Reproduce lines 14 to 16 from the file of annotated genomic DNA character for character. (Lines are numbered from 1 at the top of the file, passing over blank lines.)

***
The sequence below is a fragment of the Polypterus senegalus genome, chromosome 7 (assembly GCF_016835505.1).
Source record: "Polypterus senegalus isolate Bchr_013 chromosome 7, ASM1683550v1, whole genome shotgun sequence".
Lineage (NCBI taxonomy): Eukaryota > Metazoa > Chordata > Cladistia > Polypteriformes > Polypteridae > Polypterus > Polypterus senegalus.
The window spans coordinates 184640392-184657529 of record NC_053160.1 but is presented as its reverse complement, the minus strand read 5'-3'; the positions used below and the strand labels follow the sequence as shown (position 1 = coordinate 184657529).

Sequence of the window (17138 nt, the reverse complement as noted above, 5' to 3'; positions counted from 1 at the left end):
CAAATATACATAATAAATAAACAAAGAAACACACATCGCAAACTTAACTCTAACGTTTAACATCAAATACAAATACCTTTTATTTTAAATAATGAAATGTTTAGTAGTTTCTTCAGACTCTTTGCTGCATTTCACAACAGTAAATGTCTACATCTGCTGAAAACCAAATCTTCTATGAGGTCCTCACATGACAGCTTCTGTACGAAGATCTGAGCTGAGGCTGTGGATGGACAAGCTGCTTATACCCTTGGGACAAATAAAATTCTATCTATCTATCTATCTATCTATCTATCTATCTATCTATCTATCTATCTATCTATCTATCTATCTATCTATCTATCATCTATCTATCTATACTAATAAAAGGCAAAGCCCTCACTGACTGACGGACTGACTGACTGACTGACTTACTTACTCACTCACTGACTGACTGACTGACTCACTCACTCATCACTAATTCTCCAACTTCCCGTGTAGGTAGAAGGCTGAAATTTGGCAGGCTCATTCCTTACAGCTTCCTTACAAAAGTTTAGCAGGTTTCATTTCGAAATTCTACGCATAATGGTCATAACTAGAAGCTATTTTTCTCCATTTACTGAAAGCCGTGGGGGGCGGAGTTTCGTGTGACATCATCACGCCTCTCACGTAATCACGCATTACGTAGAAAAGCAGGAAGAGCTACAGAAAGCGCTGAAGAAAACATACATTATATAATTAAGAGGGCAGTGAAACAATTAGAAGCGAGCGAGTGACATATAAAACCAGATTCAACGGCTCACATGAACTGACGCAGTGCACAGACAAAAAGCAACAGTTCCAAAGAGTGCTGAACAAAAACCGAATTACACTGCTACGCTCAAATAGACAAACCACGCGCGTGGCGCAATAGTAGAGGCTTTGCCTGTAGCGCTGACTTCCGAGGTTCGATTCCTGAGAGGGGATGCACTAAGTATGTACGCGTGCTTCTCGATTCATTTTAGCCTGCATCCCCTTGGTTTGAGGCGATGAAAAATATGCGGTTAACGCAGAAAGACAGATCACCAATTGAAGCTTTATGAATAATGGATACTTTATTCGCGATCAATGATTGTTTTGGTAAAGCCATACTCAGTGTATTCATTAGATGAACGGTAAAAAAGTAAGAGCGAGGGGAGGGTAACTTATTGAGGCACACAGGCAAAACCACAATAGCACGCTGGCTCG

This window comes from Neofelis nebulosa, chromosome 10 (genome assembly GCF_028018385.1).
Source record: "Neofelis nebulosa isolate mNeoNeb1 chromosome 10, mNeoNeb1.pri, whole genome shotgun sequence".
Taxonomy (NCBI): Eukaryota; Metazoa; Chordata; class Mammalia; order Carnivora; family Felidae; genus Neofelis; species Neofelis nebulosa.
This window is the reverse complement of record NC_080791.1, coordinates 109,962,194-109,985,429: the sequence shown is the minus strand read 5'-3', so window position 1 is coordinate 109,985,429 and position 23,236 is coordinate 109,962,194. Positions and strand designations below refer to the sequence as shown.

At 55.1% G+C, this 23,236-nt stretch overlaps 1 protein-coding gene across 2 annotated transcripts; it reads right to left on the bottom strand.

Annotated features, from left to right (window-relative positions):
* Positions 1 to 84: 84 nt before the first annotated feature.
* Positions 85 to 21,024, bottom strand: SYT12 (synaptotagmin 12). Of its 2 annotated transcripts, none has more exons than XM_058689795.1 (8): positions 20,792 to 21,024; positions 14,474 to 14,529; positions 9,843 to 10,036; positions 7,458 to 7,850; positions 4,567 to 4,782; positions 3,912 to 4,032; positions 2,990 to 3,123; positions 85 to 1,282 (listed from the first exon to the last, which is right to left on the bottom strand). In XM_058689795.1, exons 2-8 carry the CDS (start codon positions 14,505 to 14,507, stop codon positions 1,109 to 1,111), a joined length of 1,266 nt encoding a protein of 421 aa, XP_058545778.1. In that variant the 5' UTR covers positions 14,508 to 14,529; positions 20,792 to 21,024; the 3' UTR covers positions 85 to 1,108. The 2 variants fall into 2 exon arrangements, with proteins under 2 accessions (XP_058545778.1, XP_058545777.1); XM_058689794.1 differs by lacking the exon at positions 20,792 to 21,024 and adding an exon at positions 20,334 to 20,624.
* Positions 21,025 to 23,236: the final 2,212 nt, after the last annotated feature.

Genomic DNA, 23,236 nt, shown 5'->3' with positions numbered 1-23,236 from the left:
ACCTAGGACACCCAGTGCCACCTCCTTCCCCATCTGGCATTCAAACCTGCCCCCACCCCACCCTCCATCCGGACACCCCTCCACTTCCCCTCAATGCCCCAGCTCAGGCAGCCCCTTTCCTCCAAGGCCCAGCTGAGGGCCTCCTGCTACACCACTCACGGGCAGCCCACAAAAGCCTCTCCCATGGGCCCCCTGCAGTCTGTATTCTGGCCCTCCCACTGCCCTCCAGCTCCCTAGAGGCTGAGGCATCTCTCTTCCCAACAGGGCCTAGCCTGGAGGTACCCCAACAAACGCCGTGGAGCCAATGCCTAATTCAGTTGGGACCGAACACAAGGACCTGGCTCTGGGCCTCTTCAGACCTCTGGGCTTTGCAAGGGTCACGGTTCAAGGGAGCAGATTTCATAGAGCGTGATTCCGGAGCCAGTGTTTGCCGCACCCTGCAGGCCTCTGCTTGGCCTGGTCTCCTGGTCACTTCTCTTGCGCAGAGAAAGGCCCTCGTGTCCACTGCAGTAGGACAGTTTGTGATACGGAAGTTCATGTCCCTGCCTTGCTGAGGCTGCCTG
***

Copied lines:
* Positions 85 to 21,024, bottom strand: SYT12 (synaptotagmin 12). Of its 2 annotated transcripts, none has more exons than XM_058689795.1 (8): positions 20,792 to 21,024; positions 14,474 to 14,529; positions 9,843 to 10,036; positions 7,458 to 7,850; positions 4,567 to 4,782; positions 3,912 to 4,032; positions 2,990 to 3,123; positions 85 to 1,282 (listed from the first exon to the last, which is right to left on the bottom strand). In XM_058689795.1, exons 2-8 carry the CDS (start codon positions 14,505 to 14,507, stop codon positions 1,109 to 1,111), a joined length of 1,266 nt encoding a protein of 421 aa, XP_058545778.1. In that variant the 5' UTR covers positions 14,508 to 14,529; positions 20,792 to 21,024; the 3' UTR covers positions 85 to 1,108. The 2 variants fall into 2 exon arrangements, with proteins under 2 accessions (XP_058545778.1, XP_058545777.1); XM_058689794.1 differs by lacking the exon at positions 20,792 to 21,024 and adding an exon at positions 20,334 to 20,624.
* Positions 21,025 to 23,236: the final 2,212 nt, after the last annotated feature.

Genomic DNA, 23,236 nt, shown 5'->3' with positions numbered 1-23,236 from the left: